Monday, July 2, 2007

When is an Apple store not an Apple store?

The answer to that apparent metaphysical question is simple: In France, when it's an outlet of the celebrated chain of retail stores named Fnac [pronounced as two syllables: feu-nac].

The Fnac's so-called Apple Shop in the Latin Quarter of Paris, named Fnac Digitale Odéon, with an area of over 300 square meters, certainly appears to look and taste and feel like an Apple store... except that it ain't. This shop is part of an ordinary retail chain, founded half-a-century ago by French Marxist militants named André Essel and Max Théret. The latter gentleman was even a personal bodyguard of Trotsky. How's that for professional reconversion?

Personally, as a Macintosh enthusiast and a Fnac customer, I look back with delectation upon all that has been happening in the Apple domain ever since that delightful day in the early '80s when Jean-Louis Gassée, the charismatic chief of Apple France, placed a personal computer in my hands and told me prophetically: "William, this machine is going to change your life."

Friends have often thought that I like Apple in the simple way that a French automobile owner such as me might prefer Citroen to Renault. No, my association with Apple is far deeper than that. It started when I was confronted with a bulky paper document containing instructions to software developers. I was enthralled to discover that the Apple company was determined to enforce principles concerning the quality of human interfaces with their computers. In other words, if a would-be creator proposed software with a shitty user interface, Apple would simply disallow it. Under the inspired guidance of Steve Jobs, all the rest followed. Shitty software was simply prohibited. A nice simple idea. That's Apple.

Today, I'm immensely proud of my three antiquated Apple books:

They demonstrate retrospectively that I'm not simply climbing onto a bandwagon. I really believed in this firm right from the start. And I still do, more than ever. Apple thinks differently and knows how to get computing right.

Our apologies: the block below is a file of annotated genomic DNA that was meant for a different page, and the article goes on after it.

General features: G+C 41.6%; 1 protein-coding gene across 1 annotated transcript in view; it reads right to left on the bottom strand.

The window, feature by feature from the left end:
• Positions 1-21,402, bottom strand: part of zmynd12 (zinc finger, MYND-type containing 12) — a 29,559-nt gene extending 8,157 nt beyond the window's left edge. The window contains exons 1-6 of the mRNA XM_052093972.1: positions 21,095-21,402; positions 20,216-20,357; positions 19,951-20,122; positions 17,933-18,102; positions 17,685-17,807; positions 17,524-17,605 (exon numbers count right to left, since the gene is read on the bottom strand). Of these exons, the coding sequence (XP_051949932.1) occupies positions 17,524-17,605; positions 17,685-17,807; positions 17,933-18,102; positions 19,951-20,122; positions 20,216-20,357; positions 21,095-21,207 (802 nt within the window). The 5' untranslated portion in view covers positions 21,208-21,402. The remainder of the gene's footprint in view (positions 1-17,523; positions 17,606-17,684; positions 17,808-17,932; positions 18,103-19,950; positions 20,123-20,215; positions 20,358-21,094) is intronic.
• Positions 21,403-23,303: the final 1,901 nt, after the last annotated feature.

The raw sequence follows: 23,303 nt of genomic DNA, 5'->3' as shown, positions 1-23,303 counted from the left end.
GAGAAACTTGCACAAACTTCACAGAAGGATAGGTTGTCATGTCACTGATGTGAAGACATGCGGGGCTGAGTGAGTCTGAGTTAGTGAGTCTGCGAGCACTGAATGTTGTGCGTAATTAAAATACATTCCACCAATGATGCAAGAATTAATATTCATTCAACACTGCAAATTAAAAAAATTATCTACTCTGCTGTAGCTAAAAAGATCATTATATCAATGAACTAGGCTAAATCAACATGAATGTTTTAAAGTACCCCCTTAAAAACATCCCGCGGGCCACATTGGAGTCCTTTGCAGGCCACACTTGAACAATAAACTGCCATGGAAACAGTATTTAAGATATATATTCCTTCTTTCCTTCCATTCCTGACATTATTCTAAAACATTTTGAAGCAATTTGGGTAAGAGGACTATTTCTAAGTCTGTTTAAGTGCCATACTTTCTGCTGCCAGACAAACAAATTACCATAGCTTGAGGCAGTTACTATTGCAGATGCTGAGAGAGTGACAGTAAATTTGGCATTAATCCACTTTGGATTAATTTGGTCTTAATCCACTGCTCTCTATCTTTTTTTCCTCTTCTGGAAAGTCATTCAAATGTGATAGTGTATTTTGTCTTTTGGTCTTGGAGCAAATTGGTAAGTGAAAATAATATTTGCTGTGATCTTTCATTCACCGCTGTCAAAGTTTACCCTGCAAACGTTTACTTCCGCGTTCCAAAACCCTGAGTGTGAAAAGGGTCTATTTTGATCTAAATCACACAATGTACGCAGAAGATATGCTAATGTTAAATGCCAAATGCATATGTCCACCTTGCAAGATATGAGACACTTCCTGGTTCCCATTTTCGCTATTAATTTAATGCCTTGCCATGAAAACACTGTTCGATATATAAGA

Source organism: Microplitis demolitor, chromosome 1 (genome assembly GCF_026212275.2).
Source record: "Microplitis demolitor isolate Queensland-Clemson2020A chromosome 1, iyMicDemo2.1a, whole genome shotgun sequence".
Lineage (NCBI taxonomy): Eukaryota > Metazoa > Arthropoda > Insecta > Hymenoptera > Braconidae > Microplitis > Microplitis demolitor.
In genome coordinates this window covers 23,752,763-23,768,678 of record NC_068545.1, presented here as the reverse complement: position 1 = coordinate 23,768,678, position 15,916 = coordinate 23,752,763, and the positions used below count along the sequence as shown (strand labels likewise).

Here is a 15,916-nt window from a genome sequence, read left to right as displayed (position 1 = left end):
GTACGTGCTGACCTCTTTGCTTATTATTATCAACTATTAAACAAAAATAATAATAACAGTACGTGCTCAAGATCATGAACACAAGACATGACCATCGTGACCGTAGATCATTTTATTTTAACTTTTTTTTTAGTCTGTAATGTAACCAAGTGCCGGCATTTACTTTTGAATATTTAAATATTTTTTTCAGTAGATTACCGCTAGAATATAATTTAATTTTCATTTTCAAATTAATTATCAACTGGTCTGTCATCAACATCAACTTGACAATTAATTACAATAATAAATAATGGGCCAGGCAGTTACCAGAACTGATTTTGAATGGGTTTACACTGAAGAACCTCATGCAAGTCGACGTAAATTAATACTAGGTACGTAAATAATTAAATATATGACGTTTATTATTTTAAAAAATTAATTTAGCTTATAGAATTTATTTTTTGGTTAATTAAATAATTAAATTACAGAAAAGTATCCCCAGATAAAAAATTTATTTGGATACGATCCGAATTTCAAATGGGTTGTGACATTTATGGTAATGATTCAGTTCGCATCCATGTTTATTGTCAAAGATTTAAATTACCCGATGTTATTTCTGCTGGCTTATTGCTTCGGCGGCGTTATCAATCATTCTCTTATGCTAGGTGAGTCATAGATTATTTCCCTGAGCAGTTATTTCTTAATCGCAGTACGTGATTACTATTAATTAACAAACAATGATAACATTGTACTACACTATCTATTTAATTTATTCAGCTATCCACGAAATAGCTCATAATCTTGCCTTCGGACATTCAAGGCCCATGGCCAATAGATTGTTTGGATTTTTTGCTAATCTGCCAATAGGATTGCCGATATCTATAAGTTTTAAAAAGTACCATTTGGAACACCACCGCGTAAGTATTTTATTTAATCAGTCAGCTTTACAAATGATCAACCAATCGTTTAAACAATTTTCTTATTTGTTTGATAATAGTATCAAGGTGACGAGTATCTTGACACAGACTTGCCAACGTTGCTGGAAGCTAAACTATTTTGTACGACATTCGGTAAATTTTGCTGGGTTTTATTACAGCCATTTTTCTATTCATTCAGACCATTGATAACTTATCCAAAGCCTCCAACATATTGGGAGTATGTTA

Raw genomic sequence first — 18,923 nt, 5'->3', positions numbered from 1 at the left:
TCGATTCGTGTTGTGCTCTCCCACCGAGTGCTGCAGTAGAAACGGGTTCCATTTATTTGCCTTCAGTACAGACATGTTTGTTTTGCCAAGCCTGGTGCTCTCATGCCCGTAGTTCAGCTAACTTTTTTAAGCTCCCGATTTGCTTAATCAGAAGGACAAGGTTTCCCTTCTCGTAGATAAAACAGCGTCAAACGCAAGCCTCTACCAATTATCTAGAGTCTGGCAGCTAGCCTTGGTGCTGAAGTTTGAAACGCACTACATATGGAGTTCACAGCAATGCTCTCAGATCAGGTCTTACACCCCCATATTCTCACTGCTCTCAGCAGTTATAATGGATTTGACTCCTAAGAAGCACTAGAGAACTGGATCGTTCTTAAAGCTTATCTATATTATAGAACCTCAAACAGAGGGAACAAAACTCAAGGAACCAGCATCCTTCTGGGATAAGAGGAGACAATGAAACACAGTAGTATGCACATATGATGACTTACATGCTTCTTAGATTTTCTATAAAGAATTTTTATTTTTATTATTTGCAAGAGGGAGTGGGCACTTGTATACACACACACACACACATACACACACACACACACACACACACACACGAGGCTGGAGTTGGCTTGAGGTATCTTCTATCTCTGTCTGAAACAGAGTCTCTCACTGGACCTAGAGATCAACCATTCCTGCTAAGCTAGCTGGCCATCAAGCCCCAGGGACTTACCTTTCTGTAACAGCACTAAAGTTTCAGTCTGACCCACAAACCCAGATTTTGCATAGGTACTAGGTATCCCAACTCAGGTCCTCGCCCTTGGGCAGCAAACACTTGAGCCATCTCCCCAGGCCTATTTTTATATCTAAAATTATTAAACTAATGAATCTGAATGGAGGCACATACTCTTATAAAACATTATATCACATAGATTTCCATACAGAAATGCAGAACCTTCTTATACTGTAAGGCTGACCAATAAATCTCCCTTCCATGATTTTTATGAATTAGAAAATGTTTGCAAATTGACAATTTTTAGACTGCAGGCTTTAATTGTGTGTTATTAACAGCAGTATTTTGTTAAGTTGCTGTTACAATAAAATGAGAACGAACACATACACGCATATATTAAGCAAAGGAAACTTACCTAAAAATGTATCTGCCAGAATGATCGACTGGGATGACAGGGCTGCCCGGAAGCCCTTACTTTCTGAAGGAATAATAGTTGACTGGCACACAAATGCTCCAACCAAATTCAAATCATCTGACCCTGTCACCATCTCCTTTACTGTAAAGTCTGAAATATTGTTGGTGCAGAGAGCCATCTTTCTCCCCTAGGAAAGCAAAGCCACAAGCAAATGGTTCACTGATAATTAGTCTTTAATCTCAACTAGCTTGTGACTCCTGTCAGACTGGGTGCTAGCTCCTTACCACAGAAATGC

Saturday, June 30, 2007

All-purpose hi-tech gadget

Seriously, the initial iPhone feedback from US technical journalists [which I won't attempt to summarize here, since it's all on the Google news] is not bad at all.

Furthermore, I have the impression that we Europeans might be in on a good thing, as the saying goes. During the forthcoming months, US users of the iPhone will be faced with inevitable teething problems. Hopefully, Apple engineers will clean up these problems, as they become known, and the iPhone model that will be offered to us Europeans towards the end of the year will be faultless! Normally, the future European iPhone should be more rapid than the initial US version. There are even rumors that we might have a GPS dimension.

I'm disappointed to learn that the iPhone doesn't run Flash stuff, because most of my web work over the last few years has been based upon this approach. So, you won't be seeing my websites on your iPhones. Happily, though, the iPhone doesn't aim to replace the time-honored phenomenon of ordinary computers connected to the Internet, no more than the iPod has replaced music blaring out on a hifi system in the living room...

Thursday, June 28, 2007

Countdown iPhone minus one

Unless you're living like a Neanderthal in a limestone cave at the foot of the cliffs in a remote place such as Choranche, you're aware of two front-page media items: first, Paris Hilton is out of jail (for the moment), and second, Apple's iPhone is coming (at least to US customers) tomorrow, Friday. The excitement generated by these two events means that poor old Gordon Brown has chosen a difficult week (in reality, the poor bugger didn't choose anything; the choosing was done for him by friends) to hit the headlines with stories about his ascension to the top job in the UK. Fortunately, neither the Kiwis nor the Swiss can win the five required America's Cup match races until a forthcoming day in the AiP (after the iPhone) era: at some time between AiP 2 (next Sunday) and AiP 5 (next Wednesday). So, there's no danger of that victory interfering with AiP 0 (tomorrow). There's also little likelihood that George W Bush will be choosing one of the early AiP days to announce a withdrawal of troops from Iraq, because he wouldn't want to be forced to share his limelight with Steve Jobs. So, apart from the coming-out of the iPhone, I think we can safely say that nothing important is likely to happen in the universe in the next few days. On the other hand, we are indeed likely to see TV footage of the glamorous ex-jailbird using her new iPhone to talk to her boyfriend about the respective hardships and joys of life as an inmate. Meanwhile, I strongly recommend Apple's excellent guided tour of the functionality of the future beast, which you can see by clicking on the following banner: